It’s a lot like losing weight for a class reunion or a beach trip. While both are definitely motivating factors to lose weight, it’s usually not sustained over the long term.

    Consider how your workday motivation changes when you think about the example you want to set for your kids, how you want to help your co-workers that you’ve been with for years, or how you believe in the overall mission at your company.

    Perhaps, you simply believe that the job you’re doing helps you learn and prepare for the next step in your career. Those are deeper, more meaningful reasons that will help you learn how to get and stay motivated to work.

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    Figure out your “why” with the help of this guide.

    2. Use the Hemingway Technique

    Nothing helps your workday motivation like momentum, and Ernest Hemingway had a brilliant approach. His technique was to leave the last chapter or paragraph unfinished at the end of the day, especially when he knew exactly how it was going to end.

    Then, when he sat down at his desk the following day, he could immediately start writing and build momentum for the rest of his day. He’d never find himself at his desk wondering what to do next.

    You can apply this technique to your workday motivation. Instead of staying late on Friday or working over the weekend to wrap up your work, pick a stopping place strategically, so when you get to work on Monday, you know exactly what to do next. This type of momentum will carry you through your workday.

    3. Take Control

    It’s so easy to let the first few hours of your work fill up with meetings. Take control by planning and scheduling your first few interactions of the day so you’re looking forward to them.

    Set up a coffee meeting or a conference call with someone at the office who is typically upbeat and creative. This is a low-stress way to get motivated to work because it just involves showing up and a little bit of planning.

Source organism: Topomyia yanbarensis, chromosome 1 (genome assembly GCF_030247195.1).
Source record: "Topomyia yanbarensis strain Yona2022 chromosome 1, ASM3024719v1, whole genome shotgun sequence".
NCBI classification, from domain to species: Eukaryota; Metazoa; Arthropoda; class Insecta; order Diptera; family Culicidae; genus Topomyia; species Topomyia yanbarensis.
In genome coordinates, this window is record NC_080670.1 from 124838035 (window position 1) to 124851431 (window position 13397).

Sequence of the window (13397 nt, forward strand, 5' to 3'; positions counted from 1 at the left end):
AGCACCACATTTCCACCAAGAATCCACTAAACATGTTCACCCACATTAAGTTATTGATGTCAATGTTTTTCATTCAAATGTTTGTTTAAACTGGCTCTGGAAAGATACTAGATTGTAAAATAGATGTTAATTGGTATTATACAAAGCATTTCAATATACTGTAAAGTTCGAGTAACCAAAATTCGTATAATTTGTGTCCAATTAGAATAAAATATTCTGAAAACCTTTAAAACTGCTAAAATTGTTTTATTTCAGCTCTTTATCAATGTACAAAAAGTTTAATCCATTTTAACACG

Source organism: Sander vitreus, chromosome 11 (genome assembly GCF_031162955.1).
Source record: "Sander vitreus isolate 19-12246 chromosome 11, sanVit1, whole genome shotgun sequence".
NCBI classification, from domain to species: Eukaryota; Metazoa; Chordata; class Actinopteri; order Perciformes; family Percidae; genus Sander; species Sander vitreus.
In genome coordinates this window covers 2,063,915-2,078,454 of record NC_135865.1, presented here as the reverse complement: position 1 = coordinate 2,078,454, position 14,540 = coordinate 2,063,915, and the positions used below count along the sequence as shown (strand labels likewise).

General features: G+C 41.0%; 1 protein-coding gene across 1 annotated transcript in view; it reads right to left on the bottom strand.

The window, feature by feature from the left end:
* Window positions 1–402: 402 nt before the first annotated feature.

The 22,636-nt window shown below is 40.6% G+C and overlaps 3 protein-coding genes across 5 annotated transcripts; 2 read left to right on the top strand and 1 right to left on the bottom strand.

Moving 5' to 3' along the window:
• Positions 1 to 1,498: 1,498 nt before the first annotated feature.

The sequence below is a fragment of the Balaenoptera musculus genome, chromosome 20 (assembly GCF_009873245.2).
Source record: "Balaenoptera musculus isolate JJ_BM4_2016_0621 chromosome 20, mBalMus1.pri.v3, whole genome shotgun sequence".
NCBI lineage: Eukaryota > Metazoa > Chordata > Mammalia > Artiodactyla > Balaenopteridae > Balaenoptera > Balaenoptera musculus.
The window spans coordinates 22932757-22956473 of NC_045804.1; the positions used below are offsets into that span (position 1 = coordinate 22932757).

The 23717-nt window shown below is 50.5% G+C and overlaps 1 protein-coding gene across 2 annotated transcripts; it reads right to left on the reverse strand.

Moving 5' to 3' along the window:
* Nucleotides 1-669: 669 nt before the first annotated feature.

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    You can also gain motivation by connecting with your family at home. In my family, we often plan breakfast together and hold our own little breakfast party. It really helps us get our day started off right in every positive way, and the motivational momentum we get carries over into work (and school).

    4. Break Big Tasks Into Smaller Objectives

    If you know you have a big task or project waiting for you at work, it can really kill your motivation. You’ll feel stressed before even arriving. In order to diminish that work anxiety and feel better about the day ahead of you, break any big tasks you have into smaller objectives.

    For example, imagine you have to create a 30 minute presentation before Friday. If you look at it as one big project, it will feel overwhelming, but if you plan to work on 10 minutes of that presentation each day, it will feel much more achievable.

    5. Celebrate Big and Small Achievements

    If you’re struggling to learn how to get motivated to work, it may be time to reward yourself for all the work you do. Did you finish that 30-minute presentation on time? You could treat yourself to a nice dinner as a reward for completing that big goal.

    This doesn’t only apply to big tasks or achievements. If you finish a small task you had been putting off, reward yourself with a 15-minute break. This will increase your motivation as well as help you feel less stressed throughout the day.

    When you set goals, plan a reward ahead of time so you have something to look forward to. Don’t underestimate the power of a small reward to help you feel motivated in your day to day work life. 

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    You can find more ways to make dull or boring work more interesting in the following video:

    Final Thoughts

    We all have our ups and downs, and there will be times when we just don’t feel like doing anything productive. This is normal, and you can do something about it. Use any of the above tips to help yourself get motivated to work and improve your big picture outlook.

    Take time to start with one of the tips above, and adopt it for your weekly routine. You may find your motivation naturally becomes a non-issue as you walk along your career path.

    More Tips on How to Get Motivated to Work

    Featured photo credit: krakenimages via unsplash.com